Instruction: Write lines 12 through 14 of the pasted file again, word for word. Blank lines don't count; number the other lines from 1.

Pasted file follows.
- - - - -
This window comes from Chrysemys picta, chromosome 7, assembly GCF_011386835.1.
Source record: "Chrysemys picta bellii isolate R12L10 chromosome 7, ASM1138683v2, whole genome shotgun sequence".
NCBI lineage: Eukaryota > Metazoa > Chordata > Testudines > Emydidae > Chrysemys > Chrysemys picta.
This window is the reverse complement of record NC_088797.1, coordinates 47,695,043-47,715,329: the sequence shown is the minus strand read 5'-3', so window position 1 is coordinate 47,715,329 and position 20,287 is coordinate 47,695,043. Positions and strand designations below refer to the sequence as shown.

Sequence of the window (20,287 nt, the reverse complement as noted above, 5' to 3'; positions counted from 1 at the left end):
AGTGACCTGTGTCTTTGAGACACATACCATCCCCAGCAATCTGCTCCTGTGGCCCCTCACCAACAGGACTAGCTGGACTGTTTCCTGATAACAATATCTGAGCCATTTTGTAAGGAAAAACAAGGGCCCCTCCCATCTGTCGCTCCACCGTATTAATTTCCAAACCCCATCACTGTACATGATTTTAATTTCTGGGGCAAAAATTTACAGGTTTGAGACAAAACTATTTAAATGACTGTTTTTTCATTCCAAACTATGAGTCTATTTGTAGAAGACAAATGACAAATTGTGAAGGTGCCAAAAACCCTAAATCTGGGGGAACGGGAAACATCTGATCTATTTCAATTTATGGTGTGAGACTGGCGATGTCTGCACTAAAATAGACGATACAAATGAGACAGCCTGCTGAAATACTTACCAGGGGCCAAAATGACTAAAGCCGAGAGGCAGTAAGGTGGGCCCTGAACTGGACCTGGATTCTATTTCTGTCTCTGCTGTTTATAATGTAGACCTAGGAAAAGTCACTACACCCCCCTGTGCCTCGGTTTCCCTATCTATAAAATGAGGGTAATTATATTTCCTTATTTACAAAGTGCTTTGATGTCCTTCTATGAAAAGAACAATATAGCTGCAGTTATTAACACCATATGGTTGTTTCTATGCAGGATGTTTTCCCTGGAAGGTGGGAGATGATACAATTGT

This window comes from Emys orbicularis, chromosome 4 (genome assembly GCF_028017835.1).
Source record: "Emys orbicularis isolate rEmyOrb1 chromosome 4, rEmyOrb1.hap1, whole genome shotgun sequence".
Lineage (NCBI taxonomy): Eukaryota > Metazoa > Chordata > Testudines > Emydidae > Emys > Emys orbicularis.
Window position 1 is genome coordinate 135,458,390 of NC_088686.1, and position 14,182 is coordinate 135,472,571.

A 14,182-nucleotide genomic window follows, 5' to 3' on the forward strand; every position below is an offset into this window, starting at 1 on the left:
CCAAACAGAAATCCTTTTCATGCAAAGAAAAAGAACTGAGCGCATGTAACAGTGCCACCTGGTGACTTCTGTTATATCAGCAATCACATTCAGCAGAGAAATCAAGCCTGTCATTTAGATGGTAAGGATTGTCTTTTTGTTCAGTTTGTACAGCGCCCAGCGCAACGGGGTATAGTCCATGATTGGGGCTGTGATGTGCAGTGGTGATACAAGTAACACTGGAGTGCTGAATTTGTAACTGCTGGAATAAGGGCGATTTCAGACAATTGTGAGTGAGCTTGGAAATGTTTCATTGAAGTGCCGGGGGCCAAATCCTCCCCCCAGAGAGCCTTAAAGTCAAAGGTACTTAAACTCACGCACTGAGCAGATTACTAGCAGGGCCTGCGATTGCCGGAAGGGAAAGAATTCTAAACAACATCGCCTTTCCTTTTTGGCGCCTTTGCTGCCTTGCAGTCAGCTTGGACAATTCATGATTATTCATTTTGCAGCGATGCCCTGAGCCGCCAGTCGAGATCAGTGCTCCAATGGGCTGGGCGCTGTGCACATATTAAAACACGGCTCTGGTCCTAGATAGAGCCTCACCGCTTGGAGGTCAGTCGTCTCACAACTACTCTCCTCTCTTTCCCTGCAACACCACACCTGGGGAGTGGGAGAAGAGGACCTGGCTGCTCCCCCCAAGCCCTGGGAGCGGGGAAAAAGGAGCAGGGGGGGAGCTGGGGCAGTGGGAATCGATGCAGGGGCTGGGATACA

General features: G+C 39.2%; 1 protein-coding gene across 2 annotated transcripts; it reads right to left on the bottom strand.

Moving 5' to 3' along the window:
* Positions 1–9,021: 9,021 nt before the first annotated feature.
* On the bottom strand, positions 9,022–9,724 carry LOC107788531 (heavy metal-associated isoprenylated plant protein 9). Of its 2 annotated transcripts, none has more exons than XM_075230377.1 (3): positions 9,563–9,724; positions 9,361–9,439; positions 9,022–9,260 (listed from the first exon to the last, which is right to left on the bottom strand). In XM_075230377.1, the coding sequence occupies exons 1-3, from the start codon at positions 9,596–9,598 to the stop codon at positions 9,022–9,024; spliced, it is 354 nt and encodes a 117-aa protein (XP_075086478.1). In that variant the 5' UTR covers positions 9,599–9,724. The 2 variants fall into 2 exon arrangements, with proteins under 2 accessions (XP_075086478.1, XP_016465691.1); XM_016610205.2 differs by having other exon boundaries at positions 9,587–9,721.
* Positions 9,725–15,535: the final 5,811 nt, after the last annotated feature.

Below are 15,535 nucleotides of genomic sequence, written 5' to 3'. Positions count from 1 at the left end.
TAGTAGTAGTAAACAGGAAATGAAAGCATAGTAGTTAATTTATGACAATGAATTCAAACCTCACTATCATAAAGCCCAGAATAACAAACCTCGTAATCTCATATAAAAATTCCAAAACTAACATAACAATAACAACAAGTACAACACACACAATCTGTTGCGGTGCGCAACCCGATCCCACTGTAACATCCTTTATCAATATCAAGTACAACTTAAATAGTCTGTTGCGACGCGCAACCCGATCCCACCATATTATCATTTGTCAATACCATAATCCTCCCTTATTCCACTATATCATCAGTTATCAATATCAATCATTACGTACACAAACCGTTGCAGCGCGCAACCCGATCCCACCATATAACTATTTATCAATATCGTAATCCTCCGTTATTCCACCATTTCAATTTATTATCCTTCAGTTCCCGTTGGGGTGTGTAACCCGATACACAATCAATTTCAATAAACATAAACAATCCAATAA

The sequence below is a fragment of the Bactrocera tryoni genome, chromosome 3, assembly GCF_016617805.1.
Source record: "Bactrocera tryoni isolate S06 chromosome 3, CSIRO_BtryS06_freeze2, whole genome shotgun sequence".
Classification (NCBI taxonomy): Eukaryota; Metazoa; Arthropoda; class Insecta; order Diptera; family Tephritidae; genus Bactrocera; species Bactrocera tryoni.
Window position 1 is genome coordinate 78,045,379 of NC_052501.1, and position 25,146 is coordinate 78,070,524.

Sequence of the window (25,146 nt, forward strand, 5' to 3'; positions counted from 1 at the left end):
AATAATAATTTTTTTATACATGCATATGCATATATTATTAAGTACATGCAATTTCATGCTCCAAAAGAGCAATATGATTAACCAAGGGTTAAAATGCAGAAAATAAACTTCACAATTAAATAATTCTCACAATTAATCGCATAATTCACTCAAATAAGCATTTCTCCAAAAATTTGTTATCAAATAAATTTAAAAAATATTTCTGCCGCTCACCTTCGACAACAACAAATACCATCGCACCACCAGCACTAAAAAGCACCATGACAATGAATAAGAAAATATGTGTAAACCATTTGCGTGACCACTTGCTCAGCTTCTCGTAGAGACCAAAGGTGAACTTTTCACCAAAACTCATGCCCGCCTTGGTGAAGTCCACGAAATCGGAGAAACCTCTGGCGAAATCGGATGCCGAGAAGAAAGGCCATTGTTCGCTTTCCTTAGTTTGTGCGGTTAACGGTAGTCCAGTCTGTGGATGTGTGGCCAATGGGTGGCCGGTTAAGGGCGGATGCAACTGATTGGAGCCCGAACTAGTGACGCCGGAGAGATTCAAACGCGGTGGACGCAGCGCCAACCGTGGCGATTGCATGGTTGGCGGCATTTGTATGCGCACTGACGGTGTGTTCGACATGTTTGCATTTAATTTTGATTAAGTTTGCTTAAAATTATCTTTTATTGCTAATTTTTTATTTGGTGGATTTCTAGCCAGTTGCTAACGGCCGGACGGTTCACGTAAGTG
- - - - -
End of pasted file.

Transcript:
CCAAACAGAAATCCTTTTCATGCAAAGAAAAAGAACTGAGCGCATGTAACAGTGCCACCTGGTGACTTCTGTTATATCAGCAATCACATTCAGCAGAGAAATCAAGCCTGTCATTTAGATGGTAAGGATTGTCTTTTTGTTCAGTTTGTACAGCGCCCAGCGCAACGGGGTATAGTCCATGATTGGGGCTGTGATGTGCAGTGGTGATACAAGTAACACTGGAGTGCTGAATTTGTAACTGCTGGAATAAGGGCGATTTCAGACAATTGTGAGTGAGCTTGGAAATGTTTCATTGAAGTGCCGGGGGCCAAATCCTCCCCCCAGAGAGCCTTAAAGTCAAAGGTACTTAAACTCACGCACTGAGCAGATTACTAGCAGGGCCTGCGATTGCCGGAAGGGAAAGAATTCTAAACAACATCGCCTTTCCTTTTTGGCGCCTTTGCTGCCTTGCAGTCAGCTTGGACAATTCATGATTATTCATTTTGCAGCGATGCCCTGAGCCGCCAGTCGAGATCAGTGCTCCAATGGGCTGGGCGCTGTGCACATATTAAAACACGGCTCTGGTCCTAGATAGAGCCTCACCGCTTGGAGGTCAGTCGTCTCACAACTACTCTCCTCTCTTTCCCTGCAACACCACACCTGGGGAGTGGGAGAAGAGGACCTGGCTGCTCCCCCCAAGCCCTGGGAGCGGGGAAAAAGGAGCAGGGGGGGAGCTGGGGCAGTGGGAATCGATGCAGGGGCTGGGATACA

General features: G+C 39.2%; 1 protein-coding gene across 2 annotated transcripts; it reads right to left on the bottom strand.

Moving 5' to 3' along the window: